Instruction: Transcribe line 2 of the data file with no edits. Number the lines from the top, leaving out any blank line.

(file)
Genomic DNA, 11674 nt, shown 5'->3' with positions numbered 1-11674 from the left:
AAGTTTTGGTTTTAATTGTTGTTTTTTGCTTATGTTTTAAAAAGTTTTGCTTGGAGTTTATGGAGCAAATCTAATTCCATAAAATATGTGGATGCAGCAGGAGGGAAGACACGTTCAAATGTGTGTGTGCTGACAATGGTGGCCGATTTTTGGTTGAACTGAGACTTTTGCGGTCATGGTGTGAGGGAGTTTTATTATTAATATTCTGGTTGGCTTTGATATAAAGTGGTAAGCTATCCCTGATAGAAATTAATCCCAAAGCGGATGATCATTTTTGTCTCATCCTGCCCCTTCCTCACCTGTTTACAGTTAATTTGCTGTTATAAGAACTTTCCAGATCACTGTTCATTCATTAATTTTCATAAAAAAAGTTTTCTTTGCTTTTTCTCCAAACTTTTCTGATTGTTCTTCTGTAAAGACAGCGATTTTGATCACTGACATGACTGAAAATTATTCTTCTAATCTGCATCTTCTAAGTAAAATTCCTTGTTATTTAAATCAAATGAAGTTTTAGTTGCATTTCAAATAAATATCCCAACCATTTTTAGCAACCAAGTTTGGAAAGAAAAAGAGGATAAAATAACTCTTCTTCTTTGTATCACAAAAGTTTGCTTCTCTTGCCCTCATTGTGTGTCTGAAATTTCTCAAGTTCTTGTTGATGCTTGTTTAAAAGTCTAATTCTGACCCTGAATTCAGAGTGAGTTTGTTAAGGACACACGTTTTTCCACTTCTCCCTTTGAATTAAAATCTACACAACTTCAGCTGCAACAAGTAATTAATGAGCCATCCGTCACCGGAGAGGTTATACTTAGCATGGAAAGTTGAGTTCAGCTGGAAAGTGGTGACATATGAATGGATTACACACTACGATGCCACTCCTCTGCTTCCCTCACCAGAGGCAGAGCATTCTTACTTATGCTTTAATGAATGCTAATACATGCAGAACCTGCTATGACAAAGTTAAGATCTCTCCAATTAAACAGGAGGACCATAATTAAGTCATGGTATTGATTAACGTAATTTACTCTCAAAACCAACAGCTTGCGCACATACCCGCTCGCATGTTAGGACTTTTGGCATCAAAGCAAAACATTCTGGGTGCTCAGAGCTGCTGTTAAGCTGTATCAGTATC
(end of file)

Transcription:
AAGTTTTGGTTTTAATTGTTGTTTTTTGCTTATGTTTTAAAAAGTTTTGCTTGGAGTTTATGGAGCAAATCTAATTCCATAAAATATGTGGATGCAGCAGGAGGGAAGACACGTTCAAATGTGTGTGTGCTGACAATGGTGGCCGATTTTTGGTTGAACTGAGACTTTTGCGGTCATGGTGTGAGGGAGTTTTATTATTAATATTCTGGTTGGCTTTGATATAAAGTGGTAAGCTATCCCTGATAGAAATTAATCCCAAAGCGGATGATCATTTTTGTCTCATCCTGCCCCTTCCTCACCTGTTTACAGTTAATTTGCTGTTATAAGAACTTTCCAGATCACTGTTCATTCATTAATTTTCATAAAAAAAGTTTTCTTTGCTTTTTCTCCAAACTTTTCTGATTGTTCTTCTGTAAAGACAGCGATTTTGATCACTGACATGACTGAAAATTATTCTTCTAATCTGCATCTTCTAAGTAAAATTCCTTGTTATTTAAATCAAATGAAGTTTTAGTTGCATTTCAAATAAATATCCCAACCATTTTTAGCAACCAAGTTTGGAAAGAAAAAGAGGATAAAATAACTCTTCTTCTTTGTATCACAAAAGTTTGCTTCTCTTGCCCTCATTGTGTGTCTGAAATTTCTCAAGTTCTTGTTGATGCTTGTTTAAAAGTCTAATTCTGACCCTGAATTCAGAGTGAGTTTGTTAAGGACACACGTTTTTCCACTTCTCCCTTTGAATTAAAATCTACACAACTTCAGCTGCAACAAGTAATTAATGAGCCATCCGTCACCGGAGAGGTTATACTTAGCATGGAAAGTTGAGTTCAGCTGGAAAGTGGTGACATATGAATGGATTACACACTACGATGCCACTCCTCTGCTTCCCTCACCAGAGGCAGAGCATTCTTACTTATGCTTTAATGAATGCTAATACATGCAGAACCTGCTATGACAAAGTTAAGATCTCTCCAATTAAACAGGAGGACCATAATTAAGTCATGGTATTGATTAACGTAATTTACTCTCAAAACCAACAGCTTGCGCACATACCCGCTCGCATGTTAGGACTTTTGGCATCAAAGCAAAACATTCTGGGTGCTCAGAGCTGCTGTTAAGCTGTATCAGTATC